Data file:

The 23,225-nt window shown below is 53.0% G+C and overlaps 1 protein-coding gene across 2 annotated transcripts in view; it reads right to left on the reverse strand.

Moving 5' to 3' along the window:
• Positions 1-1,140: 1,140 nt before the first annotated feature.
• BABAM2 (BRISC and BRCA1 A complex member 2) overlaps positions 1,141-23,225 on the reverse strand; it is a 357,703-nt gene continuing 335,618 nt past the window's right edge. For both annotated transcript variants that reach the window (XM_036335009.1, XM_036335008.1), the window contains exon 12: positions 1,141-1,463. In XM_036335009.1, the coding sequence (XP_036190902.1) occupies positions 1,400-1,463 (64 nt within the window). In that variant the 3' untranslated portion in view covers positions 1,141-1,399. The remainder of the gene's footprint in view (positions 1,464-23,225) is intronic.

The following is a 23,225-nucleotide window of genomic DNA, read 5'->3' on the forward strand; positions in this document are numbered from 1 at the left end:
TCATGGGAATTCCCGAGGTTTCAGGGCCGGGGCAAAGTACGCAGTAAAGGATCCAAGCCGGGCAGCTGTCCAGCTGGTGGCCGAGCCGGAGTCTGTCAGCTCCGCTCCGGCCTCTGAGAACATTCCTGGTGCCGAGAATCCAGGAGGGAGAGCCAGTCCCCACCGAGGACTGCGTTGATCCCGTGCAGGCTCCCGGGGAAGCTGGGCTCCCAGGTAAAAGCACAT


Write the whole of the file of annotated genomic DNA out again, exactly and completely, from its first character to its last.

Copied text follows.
The 23,225-nt window shown below is 53.0% G+C and overlaps 1 protein-coding gene across 2 annotated transcripts in view; it reads right to left on the reverse strand.

Moving 5' to 3' along the window:
• Positions 1-1,140: 1,140 nt before the first annotated feature.
• BABAM2 (BRISC and BRCA1 A complex member 2) overlaps positions 1,141-23,225 on the reverse strand; it is a 357,703-nt gene continuing 335,618 nt past the window's right edge. For both annotated transcript variants that reach the window (XM_036335009.1, XM_036335008.1), the window contains exon 12: positions 1,141-1,463. In XM_036335009.1, the coding sequence (XP_036190902.1) occupies positions 1,400-1,463 (64 nt within the window). In that variant the 3' untranslated portion in view covers positions 1,141-1,399. The remainder of the gene's footprint in view (positions 1,464-23,225) is intronic.

The following is a 23,225-nucleotide window of genomic DNA, read 5'->3' on the forward strand; positions in this document are numbered from 1 at the left end:
TCATGGGAATTCCCGAGGTTTCAGGGCCGGGGCAAAGTACGCAGTAAAGGATCCAAGCCGGGCAGCTGTCCAGCTGGTGGCCGAGCCGGAGTCTGTCAGCTCCGCTCCGGCCTCTGAGAACATTCCTGGTGCCGAGAATCCAGGAGGGAGAGCCAGTCCCCACCGAGGACTGCGTTGATCCCGTGCAGGCTCCCGGGGAAGCTGGGCTCCCAGGTAAAAGCACAT